In recent years, the Department of Defense has increasingly emphasized the need for defense technology developments and innovations from the private sector for the United States to maintain its military advantages. From a public policy perspective, few issues impact the private sector as much as the regulatory burden. With the private sector playing a growing role in national defense technologies, it is essential to consider the impact that such regulations have on private-sector research and development for technology.
In the context of defense, innovation is not simply a matter of improving a consumer’s quality of life or economic outputs. The extent of innovation can ultimately mean the difference between victory and defeat. History demonstrates the role of the private sector in the development of technologies that are then utilized for military purposes. History also shows the tragic results on the battlefield that will occur if the private sector of an enemy nation is able to create superior technology and innovations.
For instance, it was the Wright Brothers who invented the airplane in 1903. Just six years later, in 1909, innovations and improvements encouraged the United States military to purchase the world’s first military aircraft from the Wright Brothers to be used for aerial scouting. By the beginning of World War I in 1914, further innovations were built on the Wright Brothers' concept of a working flying machine. The planes were then used for fighter missions, bombing raids, and other military activities.
Lagging behind in the race to innovate the airplane had real consequences for the Allies in World War I. An innovation introduced in the German Army Air Service’s Fokker Eindecker fighter aircraft enabled them to achieve total air superiority for several months during a period in 1915-1916. This relatively simple innovation developed by a private sector airplane manufacturer in Germany used a timing mechanism that allowed a machine gun to fire in-between the propeller blades. Unfortunately, after the Allies began to have four losses for every aerial victory, Allied pilots got the nickname "Fokker Fodder." These losses continued until the Allies were able to study a captured Eindecker and replicate the technology.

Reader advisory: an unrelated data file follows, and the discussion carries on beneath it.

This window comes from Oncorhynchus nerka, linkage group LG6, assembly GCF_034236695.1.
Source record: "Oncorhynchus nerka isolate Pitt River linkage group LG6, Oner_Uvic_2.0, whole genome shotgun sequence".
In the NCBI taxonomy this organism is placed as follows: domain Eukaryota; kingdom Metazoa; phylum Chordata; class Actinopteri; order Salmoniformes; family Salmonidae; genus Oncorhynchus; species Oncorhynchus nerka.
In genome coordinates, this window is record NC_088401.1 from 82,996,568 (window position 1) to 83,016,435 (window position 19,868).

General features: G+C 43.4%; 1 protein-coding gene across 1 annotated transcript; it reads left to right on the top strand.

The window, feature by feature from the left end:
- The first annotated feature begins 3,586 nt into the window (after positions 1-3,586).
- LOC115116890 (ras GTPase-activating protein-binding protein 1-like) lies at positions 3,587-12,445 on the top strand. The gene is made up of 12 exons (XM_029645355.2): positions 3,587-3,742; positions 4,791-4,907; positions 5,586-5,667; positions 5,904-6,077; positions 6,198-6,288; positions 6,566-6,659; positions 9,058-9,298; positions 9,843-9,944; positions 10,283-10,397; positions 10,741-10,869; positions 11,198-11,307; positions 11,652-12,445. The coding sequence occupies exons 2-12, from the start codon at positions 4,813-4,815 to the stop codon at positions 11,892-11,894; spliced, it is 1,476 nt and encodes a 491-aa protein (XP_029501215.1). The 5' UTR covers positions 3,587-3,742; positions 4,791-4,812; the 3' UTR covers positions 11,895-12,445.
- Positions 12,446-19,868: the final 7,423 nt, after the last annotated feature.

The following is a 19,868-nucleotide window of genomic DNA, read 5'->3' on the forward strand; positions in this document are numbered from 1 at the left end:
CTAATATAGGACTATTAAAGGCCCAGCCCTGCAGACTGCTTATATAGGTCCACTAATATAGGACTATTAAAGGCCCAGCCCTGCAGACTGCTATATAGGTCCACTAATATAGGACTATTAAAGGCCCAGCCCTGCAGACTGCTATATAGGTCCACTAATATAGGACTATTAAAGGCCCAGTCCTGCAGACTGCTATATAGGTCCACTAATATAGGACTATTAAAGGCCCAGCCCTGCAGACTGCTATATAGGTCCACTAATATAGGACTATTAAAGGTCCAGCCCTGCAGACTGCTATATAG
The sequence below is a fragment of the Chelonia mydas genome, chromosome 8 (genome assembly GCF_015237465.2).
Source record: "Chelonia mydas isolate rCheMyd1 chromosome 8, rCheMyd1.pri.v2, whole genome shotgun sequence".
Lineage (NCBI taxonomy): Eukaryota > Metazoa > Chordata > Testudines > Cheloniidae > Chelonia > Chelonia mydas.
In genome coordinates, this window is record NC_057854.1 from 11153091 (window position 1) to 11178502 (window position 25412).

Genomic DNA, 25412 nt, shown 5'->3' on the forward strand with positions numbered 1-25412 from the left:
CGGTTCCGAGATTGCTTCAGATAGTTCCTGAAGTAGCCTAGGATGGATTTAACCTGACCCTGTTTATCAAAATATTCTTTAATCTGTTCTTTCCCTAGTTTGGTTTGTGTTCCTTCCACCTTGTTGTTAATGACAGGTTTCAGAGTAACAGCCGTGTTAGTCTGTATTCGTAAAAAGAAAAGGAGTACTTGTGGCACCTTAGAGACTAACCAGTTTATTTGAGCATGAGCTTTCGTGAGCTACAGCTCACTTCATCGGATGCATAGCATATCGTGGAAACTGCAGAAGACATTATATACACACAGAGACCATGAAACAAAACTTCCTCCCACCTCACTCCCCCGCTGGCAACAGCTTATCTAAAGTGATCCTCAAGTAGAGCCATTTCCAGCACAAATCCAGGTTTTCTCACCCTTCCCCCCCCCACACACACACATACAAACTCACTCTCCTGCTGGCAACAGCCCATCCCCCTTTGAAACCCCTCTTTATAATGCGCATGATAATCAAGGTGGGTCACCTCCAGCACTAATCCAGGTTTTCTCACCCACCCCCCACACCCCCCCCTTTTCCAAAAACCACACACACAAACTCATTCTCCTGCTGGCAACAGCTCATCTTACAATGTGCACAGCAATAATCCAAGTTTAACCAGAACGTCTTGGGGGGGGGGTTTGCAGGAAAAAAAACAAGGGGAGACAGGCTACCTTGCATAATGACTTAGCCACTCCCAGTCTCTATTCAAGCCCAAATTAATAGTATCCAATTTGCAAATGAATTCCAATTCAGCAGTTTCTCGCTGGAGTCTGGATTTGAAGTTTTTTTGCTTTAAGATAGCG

World War I and the Wright Brothers are in the distant past, but the strategic significance of private sector innovation is more critical than ever. The American regulatory environment compares relatively well against the regulatory boundaries for technology development compared to some other nations. However, America will have to work hard to maintain its place at the top as other countries reform their regulatory policies and use the results to develop military technology.
Ironically, despite being a totalitarian regime, China has recently introduced a plan to spur on “private sector” research and development in order for the nation to become more economically and militarily competitive. With a goal to become among the most technologically innovative nations in the world by 2035, China has introduced policies to lower regulations on banking, research, venture capital, and development. This should serve as a significant consideration for the United States as China continues to emerge as a growing security threat.
In light of the significance of private sector innovation for national defense and international competitiveness, policy makers should pursue measures that lower the regulatory burden so that the private sector can more easily develop and innovate technology for defense use. Instead of using antiquated regulatory models to regulate cutting-edge technologies, regulatory frameworks should be implemented that are designed with innovation in mind, such as regulatory sandboxes.
The stakes are too high for American regulatory policy to justify hindering technological research, development, and innovation. The lessons of history and the importance of America’s international competitiveness are essential to preserving a strong national security.